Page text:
I’ve been sick the last few days and wasn’t able to program or to write blog posts. For now, I will cut back on blogging. I’m not sure if the daily format is the best for me. The quality of the blog posts is often subpar. Daily blogging was a good exercise for me. It forced me to produce. I published my thoughts and learnings instead of being afraid that my writing is not good enough.
Let’s say I have some static files I want to serve. For example, a React app or a Svelte app. Create Svelte App Let’s use the Svelte template: npx degit sveltejs/template svelte-app cd svelte-app npm install Now we need to create a production build: npm run build The command will create an optimized build in the public folder. Create Deno Server Install Deno. We’ll use the third-party module Abc to create a simple web server.
Today I learned about Array.prototype.fill and friends. You can use the method to fill an array with values, or create a new array filled with values. Pitfall: if you fill a new array with a value that is an object, each slot in the array will reference that object. const newArr = Array(4).fill() > [, , , ] newArr.push(8) > 1 newArr > [, , , ] Further Reading MDN: Array.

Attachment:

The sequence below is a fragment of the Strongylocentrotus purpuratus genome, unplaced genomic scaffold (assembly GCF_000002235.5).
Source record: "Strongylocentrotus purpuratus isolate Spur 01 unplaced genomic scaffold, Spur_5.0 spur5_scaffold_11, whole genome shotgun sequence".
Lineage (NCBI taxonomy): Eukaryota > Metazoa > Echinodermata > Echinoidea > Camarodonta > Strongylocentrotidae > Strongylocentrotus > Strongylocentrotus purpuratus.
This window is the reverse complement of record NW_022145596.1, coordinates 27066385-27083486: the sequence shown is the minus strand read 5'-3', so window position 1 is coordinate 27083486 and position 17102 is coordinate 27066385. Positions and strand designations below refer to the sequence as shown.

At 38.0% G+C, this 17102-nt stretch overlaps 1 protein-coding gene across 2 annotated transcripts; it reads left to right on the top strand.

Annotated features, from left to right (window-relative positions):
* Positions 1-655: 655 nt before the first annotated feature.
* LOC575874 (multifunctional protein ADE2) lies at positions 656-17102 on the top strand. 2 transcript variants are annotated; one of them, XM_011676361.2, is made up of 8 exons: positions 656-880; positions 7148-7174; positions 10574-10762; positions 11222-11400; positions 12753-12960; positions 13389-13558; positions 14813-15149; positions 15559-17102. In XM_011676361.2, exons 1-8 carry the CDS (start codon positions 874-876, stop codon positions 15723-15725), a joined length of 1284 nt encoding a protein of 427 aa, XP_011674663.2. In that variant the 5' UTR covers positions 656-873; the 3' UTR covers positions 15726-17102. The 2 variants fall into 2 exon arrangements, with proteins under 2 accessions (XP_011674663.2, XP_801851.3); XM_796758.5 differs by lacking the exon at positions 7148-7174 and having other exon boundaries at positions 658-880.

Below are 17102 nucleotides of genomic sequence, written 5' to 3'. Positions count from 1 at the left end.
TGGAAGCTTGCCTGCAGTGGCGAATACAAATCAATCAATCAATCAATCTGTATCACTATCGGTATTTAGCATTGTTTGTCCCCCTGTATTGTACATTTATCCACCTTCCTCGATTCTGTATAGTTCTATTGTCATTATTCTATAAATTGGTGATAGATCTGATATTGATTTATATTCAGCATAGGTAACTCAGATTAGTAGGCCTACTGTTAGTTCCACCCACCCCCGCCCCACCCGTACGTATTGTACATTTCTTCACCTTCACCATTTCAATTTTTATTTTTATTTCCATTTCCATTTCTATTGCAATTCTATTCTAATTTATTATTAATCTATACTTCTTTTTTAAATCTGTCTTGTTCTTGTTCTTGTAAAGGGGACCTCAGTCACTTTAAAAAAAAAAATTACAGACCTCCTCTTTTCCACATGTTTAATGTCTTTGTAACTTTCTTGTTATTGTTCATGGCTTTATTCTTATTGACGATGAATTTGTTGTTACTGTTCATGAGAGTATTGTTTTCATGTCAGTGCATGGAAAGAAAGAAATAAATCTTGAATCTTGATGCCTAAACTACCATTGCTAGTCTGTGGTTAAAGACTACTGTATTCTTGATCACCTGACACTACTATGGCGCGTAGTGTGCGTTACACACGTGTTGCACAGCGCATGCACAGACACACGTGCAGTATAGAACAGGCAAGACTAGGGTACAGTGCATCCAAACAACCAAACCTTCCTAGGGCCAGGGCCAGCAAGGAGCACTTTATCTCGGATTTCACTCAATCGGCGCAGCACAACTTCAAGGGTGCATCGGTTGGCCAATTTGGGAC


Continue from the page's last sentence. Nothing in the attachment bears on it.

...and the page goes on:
I’ve learned lots of useful concepts and techniques from courses on Udemy. Most of my programming education stems from free resources like Udemy, Coursera, or edx. Udemy courses are very cheap. The platform often runs sales around USD $10. The course quality differs. You will get everything from crappy material to incredible lessons that will teach you invaluable skills. I’ve completed dozens of courses. Tutorial hell is real. Remember to put in the work and practice a lot.
Postman or Insomnia are popular GUI tools to explore and create HTTP requests for working with APIs. But did you know that you can use a simpler and still powerful alternative on the terminal? Of course, I’m talking about curl! Or in my case, rather curlie, the “interface of HTTPie with the features of curl". To be fair, Postman and Insomnia offer more features like automated testing, workspaces, designing & mocking interfaces, etc.